What better way to celebrate your thirtieth birthday than by visiting Chengdu and spending the weekend with pandas…
Arriving in Chengdu
Ben and I headed to Chengdu for a long weekend to celebrate my thirtieth birthday. It. Was. Awesome. We left Thursday morning and took the under three hour flight from Beijing to Chengdu. Once we landed, we checked into our hotel and then hit the streets. Straight away, we could tell that Chengdu was a much different city than Beijing. There was more green around and….the scooters actually stay on the street, in their lanes, and wait for the light!!! It was amazing to see how people follow the rules of the road. They even had traffic cops directing people. It was much more pedestrian friendly as you could easily walk on the sidewalks. While it is busy with cars, you could feel the much more relaxed atmosphere.
Walking Around Chengdu
As we walked around, we first headed to Tianfu Square since it was close to our hotel. Tianfu Square is a popular area because there is a big statue of Mao there.
While Ben was getting ready to take some pictures, a Chinese family kept looking our way and finally the lady walked over with a toddler and asked for a picture. She was so happy. She then just put the baby in my arms to hold for a picture. I guess they don’t see too many Westerners. Glad I could be of service.
From Tianfu Square, we continued our walk over to People’s Park. It’s actually a free park and so nice. It was a little cool and drizzling when we went there but that didn’t stop people from hanging around drinking tea and playing games. Tea originated in Chengdu.
Our one guide told us that Chengdu has two seasons-winter and summer. It’s usual for the city to be grey and dreary with it being very humid in the summer. The city is surrounded by the mountains.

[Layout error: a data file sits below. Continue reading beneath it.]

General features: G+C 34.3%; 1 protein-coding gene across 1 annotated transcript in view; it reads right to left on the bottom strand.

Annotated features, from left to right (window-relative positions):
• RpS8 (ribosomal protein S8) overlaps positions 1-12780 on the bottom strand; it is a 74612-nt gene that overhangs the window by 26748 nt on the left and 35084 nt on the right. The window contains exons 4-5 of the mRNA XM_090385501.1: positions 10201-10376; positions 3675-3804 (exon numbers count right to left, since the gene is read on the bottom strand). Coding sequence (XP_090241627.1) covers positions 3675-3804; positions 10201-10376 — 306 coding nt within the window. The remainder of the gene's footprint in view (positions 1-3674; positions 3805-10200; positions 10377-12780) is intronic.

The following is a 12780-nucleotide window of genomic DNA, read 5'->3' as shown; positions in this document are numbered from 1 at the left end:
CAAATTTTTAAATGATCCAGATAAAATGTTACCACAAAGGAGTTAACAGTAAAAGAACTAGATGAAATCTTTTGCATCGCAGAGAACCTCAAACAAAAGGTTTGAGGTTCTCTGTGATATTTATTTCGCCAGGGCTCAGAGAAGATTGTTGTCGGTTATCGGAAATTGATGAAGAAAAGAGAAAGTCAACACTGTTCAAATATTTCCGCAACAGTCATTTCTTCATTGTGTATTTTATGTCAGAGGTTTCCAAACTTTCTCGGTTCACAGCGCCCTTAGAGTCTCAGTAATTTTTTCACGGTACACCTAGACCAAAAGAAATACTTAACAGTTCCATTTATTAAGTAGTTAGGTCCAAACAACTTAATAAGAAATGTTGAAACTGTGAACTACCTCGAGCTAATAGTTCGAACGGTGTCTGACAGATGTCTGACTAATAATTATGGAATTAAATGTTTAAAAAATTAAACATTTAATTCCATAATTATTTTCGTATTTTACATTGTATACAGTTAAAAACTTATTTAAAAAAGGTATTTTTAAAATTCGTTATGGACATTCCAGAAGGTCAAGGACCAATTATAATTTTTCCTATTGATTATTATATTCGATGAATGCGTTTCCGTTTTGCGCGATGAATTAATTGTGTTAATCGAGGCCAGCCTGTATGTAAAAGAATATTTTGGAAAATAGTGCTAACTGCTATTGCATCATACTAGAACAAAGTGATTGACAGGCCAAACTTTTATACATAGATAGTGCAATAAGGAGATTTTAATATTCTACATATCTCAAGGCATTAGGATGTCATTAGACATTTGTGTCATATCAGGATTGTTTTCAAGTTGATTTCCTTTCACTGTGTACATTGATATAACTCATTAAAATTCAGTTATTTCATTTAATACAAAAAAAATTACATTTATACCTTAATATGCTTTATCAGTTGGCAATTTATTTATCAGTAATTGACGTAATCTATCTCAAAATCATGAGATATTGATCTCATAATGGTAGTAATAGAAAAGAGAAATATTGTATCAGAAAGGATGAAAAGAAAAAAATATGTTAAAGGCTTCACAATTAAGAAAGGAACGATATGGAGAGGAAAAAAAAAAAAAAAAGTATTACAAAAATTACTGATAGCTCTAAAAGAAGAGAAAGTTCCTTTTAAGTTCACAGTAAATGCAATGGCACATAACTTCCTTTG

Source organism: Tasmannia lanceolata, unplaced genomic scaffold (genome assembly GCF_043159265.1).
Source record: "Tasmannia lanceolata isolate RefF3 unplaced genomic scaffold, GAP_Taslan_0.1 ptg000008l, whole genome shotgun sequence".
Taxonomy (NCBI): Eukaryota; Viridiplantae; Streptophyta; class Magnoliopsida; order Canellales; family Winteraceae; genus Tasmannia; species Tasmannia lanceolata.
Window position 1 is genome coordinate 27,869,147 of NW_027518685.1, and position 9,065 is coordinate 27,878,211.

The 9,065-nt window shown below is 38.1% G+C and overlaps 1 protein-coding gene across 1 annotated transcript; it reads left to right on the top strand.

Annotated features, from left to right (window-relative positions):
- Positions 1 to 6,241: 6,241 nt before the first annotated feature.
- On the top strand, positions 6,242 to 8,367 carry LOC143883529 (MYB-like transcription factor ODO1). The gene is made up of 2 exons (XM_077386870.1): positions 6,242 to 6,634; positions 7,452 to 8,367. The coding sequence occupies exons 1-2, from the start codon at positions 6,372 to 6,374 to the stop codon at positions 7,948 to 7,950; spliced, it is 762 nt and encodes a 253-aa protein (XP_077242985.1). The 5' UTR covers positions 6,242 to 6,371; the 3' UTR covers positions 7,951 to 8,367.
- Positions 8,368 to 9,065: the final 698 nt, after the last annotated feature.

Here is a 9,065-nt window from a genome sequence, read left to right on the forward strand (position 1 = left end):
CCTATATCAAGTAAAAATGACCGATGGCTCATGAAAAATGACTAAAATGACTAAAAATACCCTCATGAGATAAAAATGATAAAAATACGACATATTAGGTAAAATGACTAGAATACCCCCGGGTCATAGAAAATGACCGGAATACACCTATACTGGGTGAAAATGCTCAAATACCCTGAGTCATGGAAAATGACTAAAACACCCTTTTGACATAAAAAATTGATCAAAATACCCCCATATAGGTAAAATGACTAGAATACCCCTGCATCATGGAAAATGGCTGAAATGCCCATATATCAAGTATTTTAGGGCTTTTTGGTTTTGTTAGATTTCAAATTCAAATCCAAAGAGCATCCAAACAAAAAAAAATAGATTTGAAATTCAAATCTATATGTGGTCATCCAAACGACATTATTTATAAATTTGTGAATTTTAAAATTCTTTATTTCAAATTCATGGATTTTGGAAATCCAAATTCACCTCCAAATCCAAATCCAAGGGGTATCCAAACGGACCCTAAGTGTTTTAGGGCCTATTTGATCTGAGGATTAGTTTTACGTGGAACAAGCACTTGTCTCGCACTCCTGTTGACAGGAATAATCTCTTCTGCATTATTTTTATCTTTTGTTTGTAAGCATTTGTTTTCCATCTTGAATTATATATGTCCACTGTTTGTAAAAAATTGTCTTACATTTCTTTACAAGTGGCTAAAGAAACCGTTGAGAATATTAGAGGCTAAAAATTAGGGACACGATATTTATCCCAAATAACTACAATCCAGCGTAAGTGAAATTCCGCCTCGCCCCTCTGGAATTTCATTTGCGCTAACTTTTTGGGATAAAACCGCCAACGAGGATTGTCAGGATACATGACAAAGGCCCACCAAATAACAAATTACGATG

Wide and Narrow Alleys
After People’s Park (and someone trying to sell us their tour services), we headed to the Wide and Narrow Alleys (interesting name if you asked me). Apparently, this is an area that was rebuilt, so there are lots of shops and food. The most interesting thing here to me would be the people offering ear cleaning services right there in the alleyways. Strange (but the sign said it was good for you!).
We ended our first day in Chengdu back at the hotel to prepare for our big day in the morning-visiting the pandas for the first time!
I decided for my birthday that I’d like to see the pandas–and hoped to hold one too! I looked online for tour options since I heard that holding pandas was difficult (if not impossible) to do anymore due to trying to keep the pandas healthy. After some more research, I learned that you can no longer hold pandas at the Chengdu Center but you can at the Dujiangyan Center–for a hefty donation. Since it was my birthday (and a pretty big birthday too!), we went with the tour that offered us the opportunity to hold a panda and to feed a panda. This is certainly not cheap but well worth it! Plus, your donation goes towards helping the pandas.
Dujiangyan Panda Center
We booked a tour through viator.com to ensure that our trip to see the pandas was a success. Our guide, Tina, and our driver picked us up at 8 in the morning and we took the hour and half drive out to Dujiangyan. It was a nice drive as we saw kiwi trees and rice fields along the way.
Once we got there, Ben had to buy his ticket (he opted not to hold or feed the pandas but take pictures–and I must say, he got a great deal as he got to go to where we went and see the pandas up close still). We then went to the volunteer area, and I put on my blue volunteer jumpsuit.